Back Up Generator ?

MiMod

New Member
Oct 22, 2019
28
272727@1Billy
Hi, I'm using a Vogelzang Pellet Stove as the primary Heat source for the first time this winter & I have a Electricity Question about using the generator during power outages. I have a 6500 watt surge /5500 watt gas generator. I have read where some generators do not produce the " clean quality " electricity that you find coming in from your local utility. The problem as I'm told could result in a fried motherboard on your Stove. I do have a surge protector on mine but how does one determine if your generator is producing a Clean quality of electricity so this doesn't happen ? Has anybody had an issue due to this ?
 

Microduck17

Burning Hunk
Dec 21, 2017
229
New Concord Ohio
It really depends on the quality of the generator. My experience is that smaller inexpensive portable generators have poor quality power output. A larger unit like yours is likely to be ok. However I would recommend a line conditioner

if you have sensitive electronics you plan to use with the generator, i use a similar unit to make my UPS play nicely with my generator.

I don't know what the deal is here butI cannot post a link to the product on amazon. look for a Tripp Lite LC1200 Line Conditioner 1200W

Sent from my SM-G900P using Tapatalk
 
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MiMod

New Member
Oct 22, 2019
28
272727@1Billy
Hey Thanks I found what you recommended. So will that just plug into the wall socket by my stove, & then all I do is plug my stove into it ?
 

maple1

Minister of Fire
Sep 15, 2011
10,382
Nova Scotia
I think if I had a pellet stove I would also put a good UPS between it & the outlet. From what I understand, some take a sudden loss of power worse than others. But a decent one would give you some time to get the gennie up & going with no interruption in stove operation. Plus maybe also serve as a surge protector. And maybe a conditioner - but not sure about that part. I would also likely use an inverter generator.
 
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Highbeam

Minister of Fire
Dec 28, 2006
17,043
Mt. Rainier Foothills, WA
Unless you want to spend another 750-1000 bucks for a nice generator, the ups is the cheapest way to get safe power outage operation of your stove. Plus, the ups will protect your stove from junk on the power lines even when they are working.
 

peakbagger

Minister of Fire
Jul 11, 2008
5,153
Northern NH
FYI, Many UPS units use standard batteries that are not hard to replace. Many companies just get rid of them when the batteries go bad but the electronics are fine. I have gotten a few for free or bought used units with new batteries for a good savings. In normal standby use the batteries have about 5 years of life. If the batteries are drained due to long power outages the life goes down.
 

MiMod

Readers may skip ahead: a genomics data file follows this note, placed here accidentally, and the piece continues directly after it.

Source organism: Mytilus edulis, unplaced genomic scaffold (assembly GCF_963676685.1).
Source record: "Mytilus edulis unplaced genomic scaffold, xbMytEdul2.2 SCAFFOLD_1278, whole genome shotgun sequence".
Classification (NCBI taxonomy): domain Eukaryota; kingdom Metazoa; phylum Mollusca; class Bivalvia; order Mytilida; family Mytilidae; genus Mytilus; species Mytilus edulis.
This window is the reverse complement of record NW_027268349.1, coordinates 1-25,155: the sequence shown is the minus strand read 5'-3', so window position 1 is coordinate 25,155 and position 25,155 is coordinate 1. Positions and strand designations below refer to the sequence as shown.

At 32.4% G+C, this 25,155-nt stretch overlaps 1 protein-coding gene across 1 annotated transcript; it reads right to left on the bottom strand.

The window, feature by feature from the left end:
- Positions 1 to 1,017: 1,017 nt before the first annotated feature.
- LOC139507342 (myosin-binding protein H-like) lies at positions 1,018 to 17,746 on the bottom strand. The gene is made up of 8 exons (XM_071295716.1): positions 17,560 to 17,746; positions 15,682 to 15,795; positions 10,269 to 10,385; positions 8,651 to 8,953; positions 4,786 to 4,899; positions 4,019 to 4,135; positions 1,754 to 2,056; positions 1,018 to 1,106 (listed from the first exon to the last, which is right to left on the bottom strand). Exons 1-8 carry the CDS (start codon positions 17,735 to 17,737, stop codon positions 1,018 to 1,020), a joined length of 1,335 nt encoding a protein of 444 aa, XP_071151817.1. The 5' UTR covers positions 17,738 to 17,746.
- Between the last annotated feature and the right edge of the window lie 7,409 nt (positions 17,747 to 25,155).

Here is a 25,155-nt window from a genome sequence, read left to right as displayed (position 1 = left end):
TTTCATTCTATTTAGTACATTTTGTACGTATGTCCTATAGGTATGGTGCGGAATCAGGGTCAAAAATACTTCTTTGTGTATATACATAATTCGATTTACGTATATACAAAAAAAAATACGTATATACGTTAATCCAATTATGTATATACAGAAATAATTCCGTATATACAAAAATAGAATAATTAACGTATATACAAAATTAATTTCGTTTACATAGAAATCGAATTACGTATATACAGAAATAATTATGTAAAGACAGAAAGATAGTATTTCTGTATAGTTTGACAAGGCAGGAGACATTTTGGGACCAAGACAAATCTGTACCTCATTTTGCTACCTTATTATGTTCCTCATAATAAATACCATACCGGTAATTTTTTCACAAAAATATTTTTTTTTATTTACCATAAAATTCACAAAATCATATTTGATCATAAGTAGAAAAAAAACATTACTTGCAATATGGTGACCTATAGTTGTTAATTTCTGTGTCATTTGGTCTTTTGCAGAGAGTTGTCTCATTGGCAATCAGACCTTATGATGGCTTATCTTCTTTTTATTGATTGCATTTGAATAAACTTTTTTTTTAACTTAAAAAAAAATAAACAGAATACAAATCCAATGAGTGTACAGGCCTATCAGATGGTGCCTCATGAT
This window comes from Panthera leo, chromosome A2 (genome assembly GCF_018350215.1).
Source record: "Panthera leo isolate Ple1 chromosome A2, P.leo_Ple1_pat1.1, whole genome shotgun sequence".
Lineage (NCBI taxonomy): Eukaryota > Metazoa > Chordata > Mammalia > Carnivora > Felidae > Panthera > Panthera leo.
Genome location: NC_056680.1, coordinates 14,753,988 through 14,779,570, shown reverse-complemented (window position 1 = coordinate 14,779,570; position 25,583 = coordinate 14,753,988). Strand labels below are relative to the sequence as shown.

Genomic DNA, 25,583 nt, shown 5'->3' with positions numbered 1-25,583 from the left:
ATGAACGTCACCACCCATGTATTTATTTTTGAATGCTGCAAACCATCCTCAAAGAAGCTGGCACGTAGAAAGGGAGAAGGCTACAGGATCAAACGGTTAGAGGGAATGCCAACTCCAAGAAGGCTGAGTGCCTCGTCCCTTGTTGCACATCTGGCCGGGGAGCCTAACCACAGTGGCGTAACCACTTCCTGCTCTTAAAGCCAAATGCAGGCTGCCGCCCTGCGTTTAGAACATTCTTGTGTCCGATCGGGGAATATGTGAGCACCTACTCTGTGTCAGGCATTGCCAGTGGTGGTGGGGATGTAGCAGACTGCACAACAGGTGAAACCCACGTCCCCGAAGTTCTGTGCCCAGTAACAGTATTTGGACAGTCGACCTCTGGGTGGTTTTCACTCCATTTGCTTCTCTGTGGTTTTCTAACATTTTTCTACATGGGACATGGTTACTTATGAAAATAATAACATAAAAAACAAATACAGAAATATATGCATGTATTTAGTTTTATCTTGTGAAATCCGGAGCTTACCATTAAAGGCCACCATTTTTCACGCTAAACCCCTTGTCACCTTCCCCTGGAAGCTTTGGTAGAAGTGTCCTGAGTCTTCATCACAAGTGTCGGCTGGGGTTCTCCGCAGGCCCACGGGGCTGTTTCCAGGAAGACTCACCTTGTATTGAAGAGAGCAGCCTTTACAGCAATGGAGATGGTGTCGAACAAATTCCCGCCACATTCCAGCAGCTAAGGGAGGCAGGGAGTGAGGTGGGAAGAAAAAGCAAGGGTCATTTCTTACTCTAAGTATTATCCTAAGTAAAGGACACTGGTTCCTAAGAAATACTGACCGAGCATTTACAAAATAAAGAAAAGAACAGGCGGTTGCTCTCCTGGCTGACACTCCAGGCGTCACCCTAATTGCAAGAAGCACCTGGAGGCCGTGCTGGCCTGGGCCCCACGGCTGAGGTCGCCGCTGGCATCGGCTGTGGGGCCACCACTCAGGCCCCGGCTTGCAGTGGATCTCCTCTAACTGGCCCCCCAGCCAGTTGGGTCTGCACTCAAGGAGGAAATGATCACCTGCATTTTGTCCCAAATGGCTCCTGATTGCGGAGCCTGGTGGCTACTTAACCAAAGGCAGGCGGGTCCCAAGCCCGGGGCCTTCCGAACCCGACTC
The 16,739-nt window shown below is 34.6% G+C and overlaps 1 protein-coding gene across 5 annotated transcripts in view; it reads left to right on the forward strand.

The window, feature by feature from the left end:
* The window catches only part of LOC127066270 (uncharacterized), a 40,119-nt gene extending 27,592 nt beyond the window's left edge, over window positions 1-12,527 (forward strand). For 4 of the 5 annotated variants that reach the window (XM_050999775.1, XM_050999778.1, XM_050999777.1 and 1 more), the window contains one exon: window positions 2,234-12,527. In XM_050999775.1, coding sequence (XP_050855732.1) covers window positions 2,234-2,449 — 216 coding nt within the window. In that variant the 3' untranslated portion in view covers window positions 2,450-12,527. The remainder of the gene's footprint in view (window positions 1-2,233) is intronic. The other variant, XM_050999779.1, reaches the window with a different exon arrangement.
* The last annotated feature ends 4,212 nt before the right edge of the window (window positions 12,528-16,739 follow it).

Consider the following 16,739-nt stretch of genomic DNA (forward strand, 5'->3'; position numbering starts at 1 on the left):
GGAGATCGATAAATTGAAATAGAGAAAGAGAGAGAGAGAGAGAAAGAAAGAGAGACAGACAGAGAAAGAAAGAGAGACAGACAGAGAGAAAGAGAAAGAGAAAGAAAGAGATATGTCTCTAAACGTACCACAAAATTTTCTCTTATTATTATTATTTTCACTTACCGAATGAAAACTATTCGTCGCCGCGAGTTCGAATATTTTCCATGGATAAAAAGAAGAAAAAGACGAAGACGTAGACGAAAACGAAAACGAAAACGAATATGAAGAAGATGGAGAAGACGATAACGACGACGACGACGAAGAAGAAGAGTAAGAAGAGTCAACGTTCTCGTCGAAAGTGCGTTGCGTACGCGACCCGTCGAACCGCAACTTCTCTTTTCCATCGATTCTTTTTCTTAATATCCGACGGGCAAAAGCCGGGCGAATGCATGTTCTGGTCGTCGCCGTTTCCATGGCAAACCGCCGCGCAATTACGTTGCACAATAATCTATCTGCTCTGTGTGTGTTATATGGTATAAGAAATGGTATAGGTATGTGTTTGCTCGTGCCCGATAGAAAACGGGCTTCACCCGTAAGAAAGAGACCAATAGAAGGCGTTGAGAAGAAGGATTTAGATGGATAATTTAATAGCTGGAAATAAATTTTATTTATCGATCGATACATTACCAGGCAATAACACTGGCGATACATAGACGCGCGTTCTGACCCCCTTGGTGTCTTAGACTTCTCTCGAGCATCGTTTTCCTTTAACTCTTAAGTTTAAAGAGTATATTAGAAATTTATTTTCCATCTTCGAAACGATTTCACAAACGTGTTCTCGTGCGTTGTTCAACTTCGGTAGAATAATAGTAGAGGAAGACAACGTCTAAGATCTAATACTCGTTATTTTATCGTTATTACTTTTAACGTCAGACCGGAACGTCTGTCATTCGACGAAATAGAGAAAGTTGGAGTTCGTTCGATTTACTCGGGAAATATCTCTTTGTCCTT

New Member
Oct 22, 2019
28
272727@1Billy
Thanks, I found this one on Amazon...APC UPS, 1500VA UPS Battery Backup & Surge Protector with AVR. Its about $150. Says its 900 watts. According to my owners manual on my VogelZang, Mine will operate on 300 watts but needs 1200 watts to do a startup for the first 12 minutes. So I guess it would keep it going while I hooked up my generator but if It happened in the middle of the night or when I was gone I dunno how long it would keep things from going haywire.
 

johneh

Minister of Fire
Dec 19, 2009
2,653
Eastern Ontario
It would not matter how long the UPS works anyway if you are not home
I have a whole house automatic start unit. Power out 20-sec genny starts
and power the whole house only way to fly with the number of outages around here
 

Sodbuster

Minister of Fire
Sep 22, 2012
1,340
Michigan
This will not be popular and is not for everyone, but I back feed my system by first throwing the main, then hooking up my generator to a welding plug, then throw the welding plug breaker to power the house. I've been doing this for 20 years, and it works fine. I had my neighbor who is a Master Electrician look at how I do things, and he told me that while it is not recommended, as long as I follow these steps, I am not posing a danger to anyone. While he was there I went through my routine, and he verified that 0% power was coming out of the panel to electrify any downed wires. During our last power outage from a branch that fell on a wire near our home, I stopped and asked a lineman if he knew how long we'd be out as my generator was a little low on fuel. He looked at my house and saw that lights were on. He looked puzzled and said,"do you have power", because we shouldn't have. I told him no, and that I was backfeeding my panel. All he said, is "did you turn off the main?" I answered yes, and all he said was OK. They treat every wire as hot whether it is or not. Again do NOT do this unless you are comfortable inside a circuit box.
 

Highbeam

Minister of Fire
Dec 28, 2006
17,043
Mt. Rainier Foothills, WA